Saturday, 9 March 2013

Earth In World Without Stars

The concluding chapter of Poul Anderson's World Without Stars (New York, 1966) is described as an addition to the posthumous edition of Guild Captain Felipe Argens' autobiography so, despite the antithanatic, the Captain has died after we do not know how many centuries of life.

He describes Earth/Manhome:

it is depopulated and quiet;
great forests have returned;
spacemen find enjoyment in the starport towns;
youth from every part of the galaxy attend the educational centres;
arts, science and scholarship flourish;
nothing new is built - the old is preserved;
a spaceman can find his robotically protected property and its surroundings unchanged after five hundred years;
Argens reports to his employers and to the Universarium of Nordamerik;
in Niyork, there is little traffic while ivy and lichen grow on the tall, mostly empty, towers;
to visit Hugh Valland, Argens rents a flying vehicle called a "flitter" and parks it "...on an otherwise deserted carfield..." at a small Maine village (p. 123);
in Maine, there are forests and a peak-roofed, shingle-walled, seaside village of two hundred people, "...those curious, clannish folk who - even more than on places like Landomar - are not interested in worlds out yonder, who use their immortality to sink deeper roots into Earth" (p. 123);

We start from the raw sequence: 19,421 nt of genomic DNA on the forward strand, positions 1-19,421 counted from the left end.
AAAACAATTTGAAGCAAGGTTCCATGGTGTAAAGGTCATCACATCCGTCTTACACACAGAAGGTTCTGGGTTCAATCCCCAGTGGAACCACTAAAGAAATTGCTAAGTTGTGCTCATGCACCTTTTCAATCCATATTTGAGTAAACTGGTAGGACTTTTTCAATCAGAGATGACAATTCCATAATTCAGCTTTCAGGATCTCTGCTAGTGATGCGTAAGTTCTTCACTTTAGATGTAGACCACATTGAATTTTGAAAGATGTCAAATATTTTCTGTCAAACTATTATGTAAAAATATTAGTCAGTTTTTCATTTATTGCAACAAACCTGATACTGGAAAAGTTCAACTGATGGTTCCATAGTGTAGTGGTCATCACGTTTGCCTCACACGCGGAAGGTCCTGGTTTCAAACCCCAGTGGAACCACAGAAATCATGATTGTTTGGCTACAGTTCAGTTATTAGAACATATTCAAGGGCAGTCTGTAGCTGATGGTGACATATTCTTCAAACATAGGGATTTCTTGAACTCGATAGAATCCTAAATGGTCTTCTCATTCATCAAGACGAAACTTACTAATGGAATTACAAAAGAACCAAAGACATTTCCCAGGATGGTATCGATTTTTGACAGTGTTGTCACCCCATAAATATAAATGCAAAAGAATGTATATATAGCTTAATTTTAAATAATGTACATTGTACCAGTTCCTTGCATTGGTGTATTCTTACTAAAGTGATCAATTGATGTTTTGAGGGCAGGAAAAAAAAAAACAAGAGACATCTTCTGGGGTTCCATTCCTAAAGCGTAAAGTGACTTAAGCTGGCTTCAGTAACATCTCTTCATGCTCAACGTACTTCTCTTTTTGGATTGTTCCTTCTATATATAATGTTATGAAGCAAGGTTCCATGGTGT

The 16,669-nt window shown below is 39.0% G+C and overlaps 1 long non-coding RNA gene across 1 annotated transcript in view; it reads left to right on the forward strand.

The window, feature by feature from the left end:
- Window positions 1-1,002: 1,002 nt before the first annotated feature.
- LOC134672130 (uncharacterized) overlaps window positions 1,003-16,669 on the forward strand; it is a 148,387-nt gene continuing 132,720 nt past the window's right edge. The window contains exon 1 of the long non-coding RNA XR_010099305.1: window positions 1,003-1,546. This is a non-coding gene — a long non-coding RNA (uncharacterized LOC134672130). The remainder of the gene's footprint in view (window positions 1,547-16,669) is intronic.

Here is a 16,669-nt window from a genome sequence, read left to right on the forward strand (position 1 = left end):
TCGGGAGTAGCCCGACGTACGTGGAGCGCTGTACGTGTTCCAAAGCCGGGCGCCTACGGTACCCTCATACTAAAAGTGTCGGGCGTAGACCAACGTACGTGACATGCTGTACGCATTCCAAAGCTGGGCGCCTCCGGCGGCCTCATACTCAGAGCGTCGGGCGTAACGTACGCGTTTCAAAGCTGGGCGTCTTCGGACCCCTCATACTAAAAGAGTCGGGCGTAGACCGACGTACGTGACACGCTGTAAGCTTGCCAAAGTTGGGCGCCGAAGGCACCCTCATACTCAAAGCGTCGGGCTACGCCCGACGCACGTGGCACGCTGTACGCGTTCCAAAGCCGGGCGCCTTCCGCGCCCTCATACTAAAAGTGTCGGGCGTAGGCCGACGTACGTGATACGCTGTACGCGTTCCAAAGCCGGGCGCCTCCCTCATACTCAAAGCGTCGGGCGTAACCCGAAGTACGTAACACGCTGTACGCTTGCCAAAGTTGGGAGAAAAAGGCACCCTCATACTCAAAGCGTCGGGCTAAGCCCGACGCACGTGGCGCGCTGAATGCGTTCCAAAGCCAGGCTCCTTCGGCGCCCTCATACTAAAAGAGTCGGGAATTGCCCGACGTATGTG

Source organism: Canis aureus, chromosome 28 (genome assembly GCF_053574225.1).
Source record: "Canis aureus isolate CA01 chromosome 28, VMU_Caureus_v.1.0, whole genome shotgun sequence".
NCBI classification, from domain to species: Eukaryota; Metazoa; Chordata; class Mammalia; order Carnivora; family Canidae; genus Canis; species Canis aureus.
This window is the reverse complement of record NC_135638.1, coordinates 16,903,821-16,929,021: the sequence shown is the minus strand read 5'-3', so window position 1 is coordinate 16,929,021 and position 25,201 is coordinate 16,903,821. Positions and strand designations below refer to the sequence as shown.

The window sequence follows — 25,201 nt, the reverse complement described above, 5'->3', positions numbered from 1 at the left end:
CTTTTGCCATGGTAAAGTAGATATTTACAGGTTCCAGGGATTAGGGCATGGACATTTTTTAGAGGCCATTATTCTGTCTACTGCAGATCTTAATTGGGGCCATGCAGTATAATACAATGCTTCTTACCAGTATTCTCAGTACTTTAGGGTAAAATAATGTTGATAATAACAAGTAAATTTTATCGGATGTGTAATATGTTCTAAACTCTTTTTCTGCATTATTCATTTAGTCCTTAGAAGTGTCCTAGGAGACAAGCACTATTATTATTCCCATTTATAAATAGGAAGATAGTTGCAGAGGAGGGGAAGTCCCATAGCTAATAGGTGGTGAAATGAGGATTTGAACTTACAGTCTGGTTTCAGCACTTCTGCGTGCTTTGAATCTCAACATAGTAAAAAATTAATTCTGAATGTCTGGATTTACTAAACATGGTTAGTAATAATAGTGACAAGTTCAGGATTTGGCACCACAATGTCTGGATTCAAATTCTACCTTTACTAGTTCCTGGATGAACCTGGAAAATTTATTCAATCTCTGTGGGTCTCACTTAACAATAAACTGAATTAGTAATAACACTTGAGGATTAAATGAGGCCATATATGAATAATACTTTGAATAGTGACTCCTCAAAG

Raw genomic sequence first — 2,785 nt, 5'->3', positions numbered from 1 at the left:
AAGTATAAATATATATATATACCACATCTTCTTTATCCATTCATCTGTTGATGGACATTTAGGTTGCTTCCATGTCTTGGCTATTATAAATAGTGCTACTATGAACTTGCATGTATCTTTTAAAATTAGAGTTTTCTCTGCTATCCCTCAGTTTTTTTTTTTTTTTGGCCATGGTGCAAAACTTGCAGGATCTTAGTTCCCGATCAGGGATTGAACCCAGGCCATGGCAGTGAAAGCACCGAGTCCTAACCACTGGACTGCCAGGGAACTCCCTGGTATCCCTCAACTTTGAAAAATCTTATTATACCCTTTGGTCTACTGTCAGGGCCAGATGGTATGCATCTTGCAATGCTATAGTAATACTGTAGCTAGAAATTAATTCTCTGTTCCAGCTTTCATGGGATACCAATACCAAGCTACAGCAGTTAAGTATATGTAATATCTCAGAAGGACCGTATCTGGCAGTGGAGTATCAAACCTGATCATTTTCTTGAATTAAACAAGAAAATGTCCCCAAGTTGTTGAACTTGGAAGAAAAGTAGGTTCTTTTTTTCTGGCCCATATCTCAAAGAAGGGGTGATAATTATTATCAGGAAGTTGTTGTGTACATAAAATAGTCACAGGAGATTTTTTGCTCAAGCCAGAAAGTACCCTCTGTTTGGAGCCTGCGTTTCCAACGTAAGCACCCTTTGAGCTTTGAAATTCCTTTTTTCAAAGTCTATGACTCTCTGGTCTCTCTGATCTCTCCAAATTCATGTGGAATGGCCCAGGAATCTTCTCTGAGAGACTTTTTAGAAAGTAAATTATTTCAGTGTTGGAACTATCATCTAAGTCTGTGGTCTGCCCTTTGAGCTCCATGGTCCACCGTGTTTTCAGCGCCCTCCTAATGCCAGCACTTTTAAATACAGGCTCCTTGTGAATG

the civil monitor of the village smokes a pipe on a rocking chair on his porch while his one wife prepares dinner;
Argens finds a gravestone inscribed "Mary O'Meara, 2018-2037";
Mary's contemporary, Valland, is nearly three thousand so the novel is set about 5018.

(Mary will be born five years hence in the year of James Blish's They Shall Have Stars/Year 2018!)


Anonymous said...

Look at this

Sean M. Brooks said...

Hi, Paul!

Your mention of Captain Argens posthumously published memoirs inspires several thoughts. Many people with indefinitely extended life spans would find writing autobiographies a good way of both preserving memories edited from their minds but also to preserve a continuous sense of the "self," of remaining true to one's view of himself, what he considers himself to be. And I think the writing and publishing of autobiographies would be a popular branch of literature in a society which has the antithanatic seen in WORLD WITHOUT STARS.


Paul Shackley said...

Sean, good point.

Paul Shackley said...

Who is Anonymous?